Wayne Szalinzki, a wacky, absent-minded inventor, is back again but only this time he decides to use his infamous shrink machine just one more time. His wife Diane asks him to get rid of ... See full summary »
The scientist father of a teenage girl and boy accidentally shrinks his and two other neighborhood teens to the size of insects. Now the teens must fight diminutive dangers as the father searches for them.
Wayne Szalinski is at it again. But instead of shrinking things, he tries to make a machine that can make things grow. As in the first one, his machine isn't quite accurate. But when he brings Nick & his toddler son Adam to see his invention, the machine unexpectedly starts working. And when Adam comes right up to the machine, he gets zapped along with his stuffed bunny. Now, whenever Adam comes near anything electrical, the electricity causes him to grow. Adam soon starts to grow to the height of over 100 feet. And he is now walking through Las Vegas which he thinks is one big play land. Written by
The film was, at first, not supposed to be a sequel to Honey, I Shrunk the Kids (1989). Originally titled "Big Baby," it was about a young toddler who grew to giant size by a freak accident involving a growth ray and eventually terrorized Las Vegas in a non-violent, yet Godzillaesque way. Disney saw the possibilities of making this into a follow up to Honey, I Shrunk the Kids and rewrote the script to the movie. Whereas most of the characters from Big Baby were rewritten as characters from Honey, I Shrunk the Kids, there was no character that could take the place of Amy Szalinski, Wayne and Diane's eldest child and only daughter, portrayed by Amy O'Neill. Instead of excluding her character from the story, Amy makes a brief appearance in the beginning of the film, and it is explained that she is leaving for college. See more »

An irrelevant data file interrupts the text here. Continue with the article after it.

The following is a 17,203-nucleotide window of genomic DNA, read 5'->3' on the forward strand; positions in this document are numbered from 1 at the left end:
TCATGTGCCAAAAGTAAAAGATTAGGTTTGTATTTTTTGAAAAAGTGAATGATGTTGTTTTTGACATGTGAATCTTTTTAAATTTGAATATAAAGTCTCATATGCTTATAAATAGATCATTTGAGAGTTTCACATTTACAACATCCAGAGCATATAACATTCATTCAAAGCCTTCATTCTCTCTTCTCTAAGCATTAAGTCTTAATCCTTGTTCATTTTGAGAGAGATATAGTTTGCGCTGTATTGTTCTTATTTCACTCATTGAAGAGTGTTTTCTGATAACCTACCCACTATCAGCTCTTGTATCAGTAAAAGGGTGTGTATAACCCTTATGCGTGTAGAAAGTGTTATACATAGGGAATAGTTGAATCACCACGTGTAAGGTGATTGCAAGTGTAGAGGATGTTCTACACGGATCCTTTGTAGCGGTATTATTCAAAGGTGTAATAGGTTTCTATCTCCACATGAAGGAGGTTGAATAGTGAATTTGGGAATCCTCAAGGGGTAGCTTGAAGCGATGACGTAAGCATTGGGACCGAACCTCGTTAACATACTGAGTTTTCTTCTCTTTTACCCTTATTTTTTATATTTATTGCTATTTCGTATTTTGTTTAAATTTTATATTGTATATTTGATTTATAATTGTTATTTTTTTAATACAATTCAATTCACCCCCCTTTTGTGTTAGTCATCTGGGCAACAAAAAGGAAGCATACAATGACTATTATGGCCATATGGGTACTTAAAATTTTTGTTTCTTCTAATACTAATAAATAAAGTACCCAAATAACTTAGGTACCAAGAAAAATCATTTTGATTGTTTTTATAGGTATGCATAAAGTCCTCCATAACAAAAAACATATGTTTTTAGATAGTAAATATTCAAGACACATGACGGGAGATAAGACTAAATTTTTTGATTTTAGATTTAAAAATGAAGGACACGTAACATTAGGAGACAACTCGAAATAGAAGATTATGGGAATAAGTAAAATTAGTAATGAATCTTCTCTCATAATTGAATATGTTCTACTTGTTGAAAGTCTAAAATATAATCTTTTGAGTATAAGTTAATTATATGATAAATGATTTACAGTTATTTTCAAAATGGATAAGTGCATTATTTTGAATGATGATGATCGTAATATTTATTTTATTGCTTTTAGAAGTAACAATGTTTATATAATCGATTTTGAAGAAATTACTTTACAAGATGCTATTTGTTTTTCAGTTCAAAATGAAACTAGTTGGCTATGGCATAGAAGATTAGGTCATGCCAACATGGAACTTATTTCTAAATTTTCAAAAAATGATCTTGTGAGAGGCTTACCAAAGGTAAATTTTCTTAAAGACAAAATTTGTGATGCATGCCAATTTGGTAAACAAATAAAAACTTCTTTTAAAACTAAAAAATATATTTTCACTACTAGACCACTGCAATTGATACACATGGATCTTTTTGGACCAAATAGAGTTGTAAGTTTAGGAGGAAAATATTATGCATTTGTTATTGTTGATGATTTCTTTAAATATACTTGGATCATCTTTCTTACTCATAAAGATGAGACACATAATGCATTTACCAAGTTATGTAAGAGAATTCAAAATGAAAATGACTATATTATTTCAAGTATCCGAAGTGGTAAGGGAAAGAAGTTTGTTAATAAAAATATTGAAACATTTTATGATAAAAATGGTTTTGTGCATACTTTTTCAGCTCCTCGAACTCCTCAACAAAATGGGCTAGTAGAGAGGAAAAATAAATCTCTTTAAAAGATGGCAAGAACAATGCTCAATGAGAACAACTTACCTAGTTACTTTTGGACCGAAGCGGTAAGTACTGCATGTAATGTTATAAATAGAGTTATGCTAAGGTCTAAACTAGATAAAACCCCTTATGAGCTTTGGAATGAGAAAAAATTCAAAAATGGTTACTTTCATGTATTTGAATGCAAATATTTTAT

(at around 27 mins) When Dr. Hendrickson asks Wayne Szalinski what language Adam was speaking he responds Yugoslavian. There is no such language as Yugoslavian. The official languages of Yugoslavia, before it broke up into separate countries, are Serbo-Croatian, Slovenian, and Macedonian. See more »
[he is driving an ice cream truck with an ice cream bar on the hood]
The next thing I knew, he grabbed it right off the truck.
Captain Ed Myerson:
What did he do with it?
What do you think he did with it?
[the ice cream bar, made of metal, has a bite taken out of it and is short-circuited]
See more »
Here's another example of the sequel being slightly better than the original, at least in my humble opinion. However, the original ("Honey, I Shrunk The Kids") was nothing super, not something you'd call a "classic." It was "pretty good." This one is "good."
It had more laughs and less irritating kids. There is still the stupid teen romance, but not emphasized as much as in the first movie. The little kid in here, who is turned into a giant, is cute and affable and his giggle is fun to hear.
The first 40 minutes of this film are the best. It gets a little too silly after that. At the end, Disney succumbs to the craze of the early '90s: having a woman punch out a man. In this case, it was nice mother (Marcia Strassman.) Give me a break!
The special-effects were okay but not totally convincing. In fairness, it's not easy trying to produce the effects of a 100-foot child walking down the streets of Las Vegas, but they've still come along way from the days of "The Attack Of The 50- Foot Woman" in 1958. However, there is still room for FX improvement.
Overall, some good laughs in the film and - with one exception - likable characters.
21 of 29 people found this review helpful.
Was this review helpful to you?
| Report this